The economic rollercoaster ride continues as we close out February with investors reacting to the release of the minutes from the last Federal Open Market Committee meeting. The FOMC meeting minutes show that while members voted for a 25-basis point hike, the smallest of the increases over the last year, there is still strong concern about extremely high inflation. It was repeated multiple times that members feel “ongoing” rate hikes will be needed in order to control rampant inflation despite some positive data about the trajectory of prices.
The minutes stated, “Participants noted that inflation data received over the past three months showed a welcome reduction in the monthly pace of price increases but stressed that substantially more evidence of progress across a broader range of prices would be required to be confident that inflation was on a sustained downward path.”
St. Louis Fed President James Bullard took a very hawkish stance in an interview with CNBC, saying, “It has become popular to say, ‘Let’s slow down and feel our way to where we need to be.’ We still haven’t gotten to the point where the committee put the so-called terminal rate. Get to that level and then feel your way around and see what you need to do. You’ll know when you’re there when the next move could be up or down.” Both Bullard and Cleveland Fed President Loretta Mester were pushing for a 50-basis point hike at the last FOMC meeting.
The market reacted strongly with the 10-year Treasury note yield reaching its highest level since November at 3.96%. The 10-year hit 3.95% on November 10, 2022. Based on the Fed’s comments, investors are pricing in a 50-basis point rate hike at the next FOMC meeting March 16 and 17. The 10-year did start to slowly move lower as the week progressed but was still 50-basis points higher than where it started the month.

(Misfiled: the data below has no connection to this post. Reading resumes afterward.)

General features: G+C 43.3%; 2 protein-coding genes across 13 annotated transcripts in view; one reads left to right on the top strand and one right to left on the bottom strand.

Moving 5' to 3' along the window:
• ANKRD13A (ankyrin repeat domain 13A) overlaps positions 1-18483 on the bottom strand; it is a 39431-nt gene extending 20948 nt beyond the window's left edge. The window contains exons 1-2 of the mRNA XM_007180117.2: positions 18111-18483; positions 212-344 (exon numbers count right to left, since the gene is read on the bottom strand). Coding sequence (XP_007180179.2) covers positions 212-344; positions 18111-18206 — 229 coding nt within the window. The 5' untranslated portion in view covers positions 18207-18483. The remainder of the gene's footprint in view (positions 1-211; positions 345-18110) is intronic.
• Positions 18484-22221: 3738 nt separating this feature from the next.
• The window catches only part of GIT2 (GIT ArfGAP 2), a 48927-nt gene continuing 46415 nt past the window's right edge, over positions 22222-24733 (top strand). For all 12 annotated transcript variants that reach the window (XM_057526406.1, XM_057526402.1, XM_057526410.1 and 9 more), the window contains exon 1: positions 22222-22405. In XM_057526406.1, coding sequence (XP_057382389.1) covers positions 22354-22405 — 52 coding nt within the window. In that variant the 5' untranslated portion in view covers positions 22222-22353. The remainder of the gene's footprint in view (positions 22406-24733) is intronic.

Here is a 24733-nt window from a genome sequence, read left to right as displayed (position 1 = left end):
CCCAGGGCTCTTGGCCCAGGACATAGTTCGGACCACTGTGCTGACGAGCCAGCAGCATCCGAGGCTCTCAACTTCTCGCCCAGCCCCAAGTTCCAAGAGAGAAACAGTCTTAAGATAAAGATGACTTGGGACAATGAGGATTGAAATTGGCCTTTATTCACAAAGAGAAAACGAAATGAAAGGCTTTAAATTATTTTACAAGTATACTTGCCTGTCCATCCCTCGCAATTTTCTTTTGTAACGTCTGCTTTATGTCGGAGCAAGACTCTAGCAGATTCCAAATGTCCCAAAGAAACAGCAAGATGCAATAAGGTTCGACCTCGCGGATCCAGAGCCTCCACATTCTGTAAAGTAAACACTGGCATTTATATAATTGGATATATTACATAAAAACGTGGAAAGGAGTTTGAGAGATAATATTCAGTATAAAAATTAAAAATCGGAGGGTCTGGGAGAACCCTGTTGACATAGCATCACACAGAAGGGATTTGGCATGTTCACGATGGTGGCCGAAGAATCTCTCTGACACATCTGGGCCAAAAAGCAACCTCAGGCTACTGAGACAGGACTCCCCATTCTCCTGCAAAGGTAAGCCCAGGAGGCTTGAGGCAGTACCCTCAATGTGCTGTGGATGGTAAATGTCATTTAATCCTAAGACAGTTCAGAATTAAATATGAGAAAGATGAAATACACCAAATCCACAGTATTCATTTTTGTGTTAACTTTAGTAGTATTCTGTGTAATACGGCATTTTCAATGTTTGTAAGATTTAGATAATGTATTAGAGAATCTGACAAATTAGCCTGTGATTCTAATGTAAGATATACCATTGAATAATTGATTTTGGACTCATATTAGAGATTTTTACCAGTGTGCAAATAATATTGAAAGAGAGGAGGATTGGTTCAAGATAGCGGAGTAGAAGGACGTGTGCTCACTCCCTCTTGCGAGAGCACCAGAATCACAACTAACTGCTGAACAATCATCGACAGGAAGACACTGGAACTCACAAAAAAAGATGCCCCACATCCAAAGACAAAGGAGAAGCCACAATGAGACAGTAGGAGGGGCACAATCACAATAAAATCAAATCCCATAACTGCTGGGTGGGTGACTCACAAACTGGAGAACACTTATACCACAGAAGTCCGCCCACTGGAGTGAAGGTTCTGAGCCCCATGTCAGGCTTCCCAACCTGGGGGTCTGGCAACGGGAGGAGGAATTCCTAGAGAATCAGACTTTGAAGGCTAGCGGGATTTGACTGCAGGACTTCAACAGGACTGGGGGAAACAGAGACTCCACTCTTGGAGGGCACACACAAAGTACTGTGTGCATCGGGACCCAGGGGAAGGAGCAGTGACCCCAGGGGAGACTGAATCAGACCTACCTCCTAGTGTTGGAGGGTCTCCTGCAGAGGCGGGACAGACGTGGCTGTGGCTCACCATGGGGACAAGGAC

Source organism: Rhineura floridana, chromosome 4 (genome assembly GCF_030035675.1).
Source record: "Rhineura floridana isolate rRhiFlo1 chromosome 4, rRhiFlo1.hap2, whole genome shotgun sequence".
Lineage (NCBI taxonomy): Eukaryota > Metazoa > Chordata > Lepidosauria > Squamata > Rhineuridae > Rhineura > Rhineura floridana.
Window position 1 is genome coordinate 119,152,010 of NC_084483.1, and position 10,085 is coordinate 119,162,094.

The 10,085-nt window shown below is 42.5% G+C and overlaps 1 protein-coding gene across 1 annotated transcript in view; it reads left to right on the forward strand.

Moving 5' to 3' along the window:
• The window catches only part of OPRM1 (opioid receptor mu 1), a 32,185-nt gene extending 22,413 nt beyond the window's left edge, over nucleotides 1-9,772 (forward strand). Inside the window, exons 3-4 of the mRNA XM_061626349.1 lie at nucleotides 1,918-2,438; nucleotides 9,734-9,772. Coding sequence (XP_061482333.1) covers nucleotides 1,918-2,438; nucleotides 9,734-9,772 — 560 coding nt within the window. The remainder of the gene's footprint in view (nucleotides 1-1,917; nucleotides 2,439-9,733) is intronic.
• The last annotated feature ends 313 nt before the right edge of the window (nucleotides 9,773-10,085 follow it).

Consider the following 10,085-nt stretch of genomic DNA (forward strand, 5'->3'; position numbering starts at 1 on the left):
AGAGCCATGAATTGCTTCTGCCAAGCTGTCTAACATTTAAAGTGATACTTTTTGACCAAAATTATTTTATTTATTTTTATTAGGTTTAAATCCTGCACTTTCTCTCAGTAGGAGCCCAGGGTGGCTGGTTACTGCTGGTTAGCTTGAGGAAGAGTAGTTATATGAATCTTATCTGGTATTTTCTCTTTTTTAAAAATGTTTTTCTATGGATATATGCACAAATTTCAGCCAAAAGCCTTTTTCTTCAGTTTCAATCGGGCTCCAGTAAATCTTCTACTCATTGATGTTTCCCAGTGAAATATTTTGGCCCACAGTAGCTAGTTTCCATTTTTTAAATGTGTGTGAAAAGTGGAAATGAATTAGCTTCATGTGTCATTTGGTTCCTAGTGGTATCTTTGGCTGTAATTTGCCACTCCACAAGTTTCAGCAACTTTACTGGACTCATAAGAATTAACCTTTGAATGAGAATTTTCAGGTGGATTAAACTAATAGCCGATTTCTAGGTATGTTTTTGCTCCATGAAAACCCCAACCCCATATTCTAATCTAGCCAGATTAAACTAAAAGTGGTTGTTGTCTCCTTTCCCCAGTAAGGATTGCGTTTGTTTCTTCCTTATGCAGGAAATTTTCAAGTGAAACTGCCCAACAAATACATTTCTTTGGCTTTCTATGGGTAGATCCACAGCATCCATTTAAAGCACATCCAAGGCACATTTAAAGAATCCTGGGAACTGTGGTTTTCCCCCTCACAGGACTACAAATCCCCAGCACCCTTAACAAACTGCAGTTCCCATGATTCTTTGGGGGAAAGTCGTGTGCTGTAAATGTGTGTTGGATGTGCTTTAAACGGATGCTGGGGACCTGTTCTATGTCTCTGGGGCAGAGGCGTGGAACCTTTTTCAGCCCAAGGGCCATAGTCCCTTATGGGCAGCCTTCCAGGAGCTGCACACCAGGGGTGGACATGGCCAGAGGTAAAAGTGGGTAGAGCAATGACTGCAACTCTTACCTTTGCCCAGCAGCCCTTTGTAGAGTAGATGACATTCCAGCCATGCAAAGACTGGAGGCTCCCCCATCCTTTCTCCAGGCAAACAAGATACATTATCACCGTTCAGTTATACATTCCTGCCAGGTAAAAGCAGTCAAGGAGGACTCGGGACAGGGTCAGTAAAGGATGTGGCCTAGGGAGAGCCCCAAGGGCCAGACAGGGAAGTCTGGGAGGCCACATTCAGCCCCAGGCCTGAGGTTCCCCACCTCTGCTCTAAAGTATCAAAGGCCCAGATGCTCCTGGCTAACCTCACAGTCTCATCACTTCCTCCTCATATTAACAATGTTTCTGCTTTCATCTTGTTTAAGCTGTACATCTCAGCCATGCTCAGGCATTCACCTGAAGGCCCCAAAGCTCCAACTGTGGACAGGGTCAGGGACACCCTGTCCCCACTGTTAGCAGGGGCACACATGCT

Unfortunately for the mortgage industry, a rising 10-year Treasury yield typically coincides with rising mortgage rates. Mortgage rates continued to trend upward over the last week with Freddie Mac’s 30-year fixed-rate mortgage average coming in at 6.5%. Freddie Mac’s economists noted in their release that, “The economy continues to show strength, and interest rates are repricing to account for the stronger than expected growth, tight labor market and the threat of sticky inflation.”
Mortgage applications decreased by 13.3% week-over-week, according to the Mortgage Bankers Association’s weekly survey, with purchases down 18% on a seasonally adjusted basis. The MBA’s Vice President and Deputy Chief Economist, Joel Kan, pointed to the inflation issue that the Fed is desperately trying to control. Kan said in the release, “This time of the year is typically when purchase activity ramps up, but over the past two weeks, rates have increased significantly as financial markets digest data on inflation cooling at a slower pace than expected. The increase in mortgages rates has put many homebuyers back on the sidelines once again, especially first-time homebuyers who are most sensitive to affordability challenges and the impact of higher rates.”
Increasing interest rates make the latest announcement from the Department of Housing and Urban Development (HUD) that much more important. The Federal Housing Administration (FHA) is lowering the cost of mortgage insurance premiums from 85-basis points to 55-basis points beginning March 20, 2023. A basis point is equal to .01%. This could amount to solid savings for FHA borrowers, typically first-time homebuyers, and help offset some of the cost of buying a home. According to a statement from HUD, this move is expected to save borrowers upwards of $800 per year.
It’s important to keep in mind that there are some nuances with mortgage insurance premiums (MIPs) on FHA loans. Your Movement Mortgage loan officer will be able to explain those in depth and help you understand what potential financial impact this rule change could have on your homebuying dreams.